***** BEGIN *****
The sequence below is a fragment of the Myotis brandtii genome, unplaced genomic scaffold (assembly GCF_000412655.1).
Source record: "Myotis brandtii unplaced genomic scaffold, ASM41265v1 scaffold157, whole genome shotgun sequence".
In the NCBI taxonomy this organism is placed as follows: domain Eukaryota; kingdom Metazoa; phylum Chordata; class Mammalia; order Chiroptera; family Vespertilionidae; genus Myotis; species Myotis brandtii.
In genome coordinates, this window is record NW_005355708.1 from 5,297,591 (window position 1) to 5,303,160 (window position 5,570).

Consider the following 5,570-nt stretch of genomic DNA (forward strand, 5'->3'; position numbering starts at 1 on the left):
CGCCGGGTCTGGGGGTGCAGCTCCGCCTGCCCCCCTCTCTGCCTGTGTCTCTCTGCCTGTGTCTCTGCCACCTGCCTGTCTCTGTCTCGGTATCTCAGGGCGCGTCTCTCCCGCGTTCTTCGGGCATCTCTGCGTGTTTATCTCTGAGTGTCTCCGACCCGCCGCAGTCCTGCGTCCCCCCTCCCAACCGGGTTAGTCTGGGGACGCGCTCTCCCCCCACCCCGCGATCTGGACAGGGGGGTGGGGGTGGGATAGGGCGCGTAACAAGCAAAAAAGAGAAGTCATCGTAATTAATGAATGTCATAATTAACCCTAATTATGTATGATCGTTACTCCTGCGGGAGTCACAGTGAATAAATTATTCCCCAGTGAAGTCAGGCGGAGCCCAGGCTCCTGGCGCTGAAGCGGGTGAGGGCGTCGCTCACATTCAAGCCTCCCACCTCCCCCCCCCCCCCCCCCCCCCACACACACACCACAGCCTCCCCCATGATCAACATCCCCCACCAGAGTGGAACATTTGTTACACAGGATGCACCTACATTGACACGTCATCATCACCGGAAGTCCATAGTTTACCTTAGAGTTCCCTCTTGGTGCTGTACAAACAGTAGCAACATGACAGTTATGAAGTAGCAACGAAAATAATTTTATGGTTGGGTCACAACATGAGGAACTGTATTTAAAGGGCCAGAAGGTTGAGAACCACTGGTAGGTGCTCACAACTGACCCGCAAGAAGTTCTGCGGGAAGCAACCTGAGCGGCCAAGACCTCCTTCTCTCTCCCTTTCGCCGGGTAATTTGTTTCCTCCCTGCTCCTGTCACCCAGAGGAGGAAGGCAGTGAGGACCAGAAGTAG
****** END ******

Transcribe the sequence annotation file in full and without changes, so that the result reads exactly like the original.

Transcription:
The sequence below is a fragment of the Myotis brandtii genome, unplaced genomic scaffold (assembly GCF_000412655.1).
Source record: "Myotis brandtii unplaced genomic scaffold, ASM41265v1 scaffold157, whole genome shotgun sequence".
In the NCBI taxonomy this organism is placed as follows: domain Eukaryota; kingdom Metazoa; phylum Chordata; class Mammalia; order Chiroptera; family Vespertilionidae; genus Myotis; species Myotis brandtii.
In genome coordinates, this window is record NW_005355708.1 from 5,297,591 (window position 1) to 5,303,160 (window position 5,570).

Consider the following 5,570-nt stretch of genomic DNA (forward strand, 5'->3'; position numbering starts at 1 on the left):
CGCCGGGTCTGGGGGTGCAGCTCCGCCTGCCCCCCTCTCTGCCTGTGTCTCTCTGCCTGTGTCTCTGCCACCTGCCTGTCTCTGTCTCGGTATCTCAGGGCGCGTCTCTCCCGCGTTCTTCGGGCATCTCTGCGTGTTTATCTCTGAGTGTCTCCGACCCGCCGCAGTCCTGCGTCCCCCCTCCCAACCGGGTTAGTCTGGGGACGCGCTCTCCCCCCACCCCGCGATCTGGACAGGGGGGTGGGGGTGGGATAGGGCGCGTAACAAGCAAAAAAGAGAAGTCATCGTAATTAATGAATGTCATAATTAACCCTAATTATGTATGATCGTTACTCCTGCGGGAGTCACAGTGAATAAATTATTCCCCAGTGAAGTCAGGCGGAGCCCAGGCTCCTGGCGCTGAAGCGGGTGAGGGCGTCGCTCACATTCAAGCCTCCCACCTCCCCCCCCCCCCCCCCCCCCCACACACACACCACAGCCTCCCCCATGATCAACATCCCCCACCAGAGTGGAACATTTGTTACACAGGATGCACCTACATTGACACGTCATCATCACCGGAAGTCCATAGTTTACCTTAGAGTTCCCTCTTGGTGCTGTACAAACAGTAGCAACATGACAGTTATGAAGTAGCAACGAAAATAATTTTATGGTTGGGTCACAACATGAGGAACTGTATTTAAAGGGCCAGAAGGTTGAGAACCACTGGTAGGTGCTCACAACTGACCCGCAAGAAGTTCTGCGGGAAGCAACCTGAGCGGCCAAGACCTCCTTCTCTCTCCCTTTCGCCGGGTAATTTGTTTCCTCCCTGCTCCTGTCACCCAGAGGAGGAAGGCAGTGAGGACCAGAAGTAG